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Review: 1989 by Taylor Swift

“I WAS BORN IN READING, PENNSYLVANIA ON DECEMBER 13, 1989” Taylor Swift writes in the liner notes of her fourth full length release, 1989, in a rare nod to her hometown of Wyomissing. If you didn’t know (looking at you, Berks freshmen), she was born and raised on a Christmas tree farm in this place we all have learned to love, some easier than others. She moved to Nashville to pursue her music career at such a young age that many assume she was born there. And these days she’s walking the streets of New York as the city’s unofficial ambassador, as she reveals in the 1989’s first track. While listening to “Welcome to New York,” my first thought is: Are these even real instruments? Is that Taylor’s voice under all the autotune? I can’t see how she will perform these computerized tones live without, well, a computer. What a far cry from the acoustic days of “Teardrops on My Guitar.”

Swift’s 1989 album cover

It’s like she pulled a Hannah Montana: her inner country sweetheart didn’t want all the fame, so she pulled on a safe pop disguise. News flash: New York doesn’t want your autotuned face, Taylor. Come back to your country roots in Tennessee (and good ‘ol Pennsyltucky)!

Maybe this seems a bit harsh– don’t get me wrong, 1989 is pure pop genius! But that’s the problem. It’s not Taylor Swift genius. Is she being true to herself? I understand people evolve. Taylor believes it. She wrote in her liner notes, “I KNOW PEOPLE CAN CHANGE BECAUSE IT HAPPENS TO ME LITTLE BY LITTLE EVERY DAY. EVERY DAY I WAKE UP AS SOMEONE SLIGHTLY NEW.” Maybe she woke up one day and became manufactured bubblegum pop?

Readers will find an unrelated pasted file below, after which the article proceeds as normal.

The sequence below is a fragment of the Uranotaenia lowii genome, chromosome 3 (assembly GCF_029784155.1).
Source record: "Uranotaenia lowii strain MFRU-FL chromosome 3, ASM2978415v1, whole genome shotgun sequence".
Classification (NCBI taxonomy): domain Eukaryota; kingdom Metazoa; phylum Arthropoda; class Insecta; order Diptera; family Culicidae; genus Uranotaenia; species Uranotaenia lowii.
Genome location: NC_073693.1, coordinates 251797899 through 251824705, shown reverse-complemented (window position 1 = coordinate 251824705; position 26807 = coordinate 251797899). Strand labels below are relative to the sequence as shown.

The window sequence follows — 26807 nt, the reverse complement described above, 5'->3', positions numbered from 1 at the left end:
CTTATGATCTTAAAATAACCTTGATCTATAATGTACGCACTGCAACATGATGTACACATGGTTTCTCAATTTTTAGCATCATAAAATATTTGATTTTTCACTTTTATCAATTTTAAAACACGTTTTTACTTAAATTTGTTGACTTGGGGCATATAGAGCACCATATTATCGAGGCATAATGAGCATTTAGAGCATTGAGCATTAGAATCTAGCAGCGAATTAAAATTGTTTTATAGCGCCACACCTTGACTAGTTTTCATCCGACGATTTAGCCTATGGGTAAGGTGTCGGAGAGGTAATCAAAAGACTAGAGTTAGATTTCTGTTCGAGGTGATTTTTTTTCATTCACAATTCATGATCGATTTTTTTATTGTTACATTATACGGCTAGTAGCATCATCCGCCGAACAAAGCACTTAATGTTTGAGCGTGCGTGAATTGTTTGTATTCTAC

Swift looking like cookie cutter pop

But then I shift to a song like “Blank Space,” which may possibly be the most brutally honest song she’s ever written. This song makes me understand. I understand her questionable dating history. I understand she doesn’t care what anyone thinks of her. I understand she’s young, fun, and reckless. This song is so true to herself that I don’t even care about genre anymore.

I wish I could say that the rest of the songs were just as honest. Besides “Shake It Off,” the lyrics take a fairly generic direction compared to previous albums. We don’t see nearly as many personal references that usually send the gossip mags spinning and even  the liner note clues are lacking. We’re so used to Taylor Swift’s lyrics being so incredibly specific you feel like you’re reading her diary. She’s even called people out by name in her songs! Maybe she’s looking to keep her dating history a little more private this time around.

Polaroids of Swift

She took risks with this album, and I can certainly appreciate that at least. The record sales speak from themselves– 1.2 million copies sold it’s first week, more than any other record’s debut this year. Over a million fans worldwide have heard Taylor’s message loud and clear: This is who I am now. I’m not a country sweetheart. I’m the ultimate pop princess. As for my harsh words? You’ve got to understand, I’ve been a fan of Taylor since “Picture to Burn.” I’ve grown with her as she’s grown with me. It’s like meeting up with your best childhood friend to realize she’s a completely different person. But it’s about time I get over it, because this new Taylor isn’t going anywhere.

Swift when she was more connected to her country roots